Yes, the problem is the debt.

The debt is not large, it is colossal. And there are only two possibilities for paying off the debt:

(1) many, many years of belt-tightening and lower consumption (read, global depression); and

(2) an abrupt repudiation of the debt, and the total collapse of world trade, with an effect perhaps not completely unlike the collapse of trade that came with the fall of the Roman Empire in the late 5th century, followed by the centuries we commonly call “the Dark Ages” (though that is a too simplistic, and in many ways false, description of the second half of the first millennium).

In either case, we face social and economic choices which will strain our political systems to the breaking point.

Instead of a triumphant, humanist dream of global progress with progressively less drudgery and longer life-spans of ever-healthier people (which was always only a tarnished dream, for many of the world’s people especially in the “Third World,” and for many even of the wealthy in the so-called “First World”), we will have widespread poverty, and a likely global struggle for scarce resources, and the cruelty and propaganda that such resource wars will require.

And, if we look at the charts, they are telling us that this future is now, it is here — it is coming upon us with the speed of a freight train hurtling through the tunnel of history into the second-half of the year 2009, and the year 2010, and the second decade of the 21st century.

The chart at the left, for example, shows the dramatic, unprecedented fall in S&P 500 earnings over recent months. You can see for yourself that this has never happened before… (Perhaps the chart could reverse; I’m not saying it can’t; I am saying it shows something unprecedented in its magnitude, at least since the 1920s.)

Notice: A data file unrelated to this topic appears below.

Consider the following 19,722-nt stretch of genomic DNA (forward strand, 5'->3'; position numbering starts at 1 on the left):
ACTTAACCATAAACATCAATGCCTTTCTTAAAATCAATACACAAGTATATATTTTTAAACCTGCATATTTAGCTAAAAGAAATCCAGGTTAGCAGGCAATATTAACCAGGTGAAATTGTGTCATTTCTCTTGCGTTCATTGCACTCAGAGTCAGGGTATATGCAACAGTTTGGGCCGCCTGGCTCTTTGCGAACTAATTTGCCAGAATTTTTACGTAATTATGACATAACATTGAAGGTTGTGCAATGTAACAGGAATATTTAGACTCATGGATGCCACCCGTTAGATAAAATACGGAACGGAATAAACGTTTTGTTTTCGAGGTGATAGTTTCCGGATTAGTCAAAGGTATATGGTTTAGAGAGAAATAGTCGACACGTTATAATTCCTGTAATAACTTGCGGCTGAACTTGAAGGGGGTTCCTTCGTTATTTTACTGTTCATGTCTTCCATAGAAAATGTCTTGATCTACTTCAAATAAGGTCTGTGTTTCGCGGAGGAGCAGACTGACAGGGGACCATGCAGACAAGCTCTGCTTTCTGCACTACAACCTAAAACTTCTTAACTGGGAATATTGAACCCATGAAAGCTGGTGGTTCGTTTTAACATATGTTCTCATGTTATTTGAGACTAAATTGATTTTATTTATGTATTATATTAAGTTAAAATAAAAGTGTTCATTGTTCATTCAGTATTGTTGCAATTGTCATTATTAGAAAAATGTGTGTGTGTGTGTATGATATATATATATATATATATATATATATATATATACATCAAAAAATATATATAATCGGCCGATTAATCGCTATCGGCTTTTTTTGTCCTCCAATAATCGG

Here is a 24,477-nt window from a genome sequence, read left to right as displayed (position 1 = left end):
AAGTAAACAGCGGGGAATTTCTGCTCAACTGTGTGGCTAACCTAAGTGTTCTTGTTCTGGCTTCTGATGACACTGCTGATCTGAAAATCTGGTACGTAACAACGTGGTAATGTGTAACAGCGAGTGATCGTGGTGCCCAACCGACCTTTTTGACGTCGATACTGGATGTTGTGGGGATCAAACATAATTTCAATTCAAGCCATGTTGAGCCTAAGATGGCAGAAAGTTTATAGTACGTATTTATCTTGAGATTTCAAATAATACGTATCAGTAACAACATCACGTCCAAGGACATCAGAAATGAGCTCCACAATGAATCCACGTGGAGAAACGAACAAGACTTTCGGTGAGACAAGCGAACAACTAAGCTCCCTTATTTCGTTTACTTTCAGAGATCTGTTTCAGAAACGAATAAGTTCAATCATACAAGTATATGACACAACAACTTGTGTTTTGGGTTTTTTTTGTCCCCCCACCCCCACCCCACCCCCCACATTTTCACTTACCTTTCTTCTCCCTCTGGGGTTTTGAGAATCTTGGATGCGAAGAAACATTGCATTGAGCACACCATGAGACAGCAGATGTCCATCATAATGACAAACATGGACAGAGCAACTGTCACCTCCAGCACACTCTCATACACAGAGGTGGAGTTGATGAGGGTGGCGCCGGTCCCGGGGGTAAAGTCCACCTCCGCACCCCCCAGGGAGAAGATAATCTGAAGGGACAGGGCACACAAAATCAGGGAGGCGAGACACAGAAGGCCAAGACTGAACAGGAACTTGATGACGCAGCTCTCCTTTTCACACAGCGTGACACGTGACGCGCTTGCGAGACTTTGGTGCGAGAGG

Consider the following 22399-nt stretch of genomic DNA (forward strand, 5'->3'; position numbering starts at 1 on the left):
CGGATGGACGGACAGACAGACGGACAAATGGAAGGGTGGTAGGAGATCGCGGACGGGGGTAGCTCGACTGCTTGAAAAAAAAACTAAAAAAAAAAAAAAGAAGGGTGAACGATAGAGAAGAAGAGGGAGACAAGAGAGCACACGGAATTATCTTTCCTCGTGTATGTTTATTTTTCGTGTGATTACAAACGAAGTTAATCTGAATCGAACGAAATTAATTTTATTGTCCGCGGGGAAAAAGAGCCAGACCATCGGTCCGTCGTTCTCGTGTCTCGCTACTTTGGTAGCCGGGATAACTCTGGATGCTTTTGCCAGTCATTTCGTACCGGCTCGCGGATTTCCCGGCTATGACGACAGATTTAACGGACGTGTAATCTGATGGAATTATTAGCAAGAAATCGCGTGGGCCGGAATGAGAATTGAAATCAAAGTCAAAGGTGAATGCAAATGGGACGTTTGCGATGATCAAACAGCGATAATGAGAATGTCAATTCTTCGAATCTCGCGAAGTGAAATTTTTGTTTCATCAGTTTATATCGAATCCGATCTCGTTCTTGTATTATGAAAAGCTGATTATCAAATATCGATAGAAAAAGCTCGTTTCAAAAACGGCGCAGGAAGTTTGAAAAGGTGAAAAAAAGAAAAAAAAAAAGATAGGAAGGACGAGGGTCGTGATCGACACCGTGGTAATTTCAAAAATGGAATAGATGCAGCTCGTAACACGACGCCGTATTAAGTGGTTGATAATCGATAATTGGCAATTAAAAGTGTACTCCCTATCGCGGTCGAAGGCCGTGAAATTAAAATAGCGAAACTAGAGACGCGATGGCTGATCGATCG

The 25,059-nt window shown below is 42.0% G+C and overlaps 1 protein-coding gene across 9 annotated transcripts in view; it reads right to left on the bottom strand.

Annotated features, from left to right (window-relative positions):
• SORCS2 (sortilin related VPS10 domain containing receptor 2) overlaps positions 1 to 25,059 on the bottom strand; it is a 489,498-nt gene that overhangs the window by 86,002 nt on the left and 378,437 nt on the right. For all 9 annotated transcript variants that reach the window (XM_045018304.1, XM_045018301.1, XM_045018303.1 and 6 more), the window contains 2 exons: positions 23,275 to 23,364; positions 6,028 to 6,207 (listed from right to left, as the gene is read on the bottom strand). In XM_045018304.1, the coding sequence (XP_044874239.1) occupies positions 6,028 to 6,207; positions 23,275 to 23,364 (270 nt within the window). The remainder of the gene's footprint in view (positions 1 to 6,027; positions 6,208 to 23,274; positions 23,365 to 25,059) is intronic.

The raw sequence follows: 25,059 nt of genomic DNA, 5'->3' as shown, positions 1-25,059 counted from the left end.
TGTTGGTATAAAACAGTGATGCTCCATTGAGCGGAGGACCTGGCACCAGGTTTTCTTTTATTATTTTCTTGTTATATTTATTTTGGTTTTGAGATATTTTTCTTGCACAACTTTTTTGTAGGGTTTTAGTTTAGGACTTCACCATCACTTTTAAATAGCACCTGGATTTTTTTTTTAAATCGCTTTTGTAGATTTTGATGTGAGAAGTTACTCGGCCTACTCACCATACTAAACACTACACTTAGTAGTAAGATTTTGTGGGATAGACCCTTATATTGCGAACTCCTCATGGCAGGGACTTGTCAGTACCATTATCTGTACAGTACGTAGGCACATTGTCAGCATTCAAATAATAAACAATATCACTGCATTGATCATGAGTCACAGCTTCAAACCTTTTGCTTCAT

What do the charts tell us? They tell us that the modern mis-allocation of capital — reckless, foolish malinvestment — has during the past three decades of “affluence” literally thrown away the wealth of the West, laboriously created over many generations, leaving us with unprecedented debts, which cannot be paid, and which make a “New Deal” impossible, as there is no money, no real wealth, available to finance the renewal.

We are bankrupt, and there is nothing left for it but to declare the bankruptcy and reorganize the entire system from scratch. And that declaration is precisely what the world’s leading political and financial leaders are striving at all costs to avoid making.

How did we get here?

The story is a complicated one, but three major turning points stand out.

First, the return of usury.

Yes, usury became legal in the US during the past 30 years following the overturning of US laws against very high interest rates (that is, usury, something the Church, as well as the Jewish and Islamic traditions, has always condemned).

When did this happen? Well, 1978 was a turning point. In that year, a US Supreme Court ruling opened the way to higher interest rates on credit cards throughout the United States.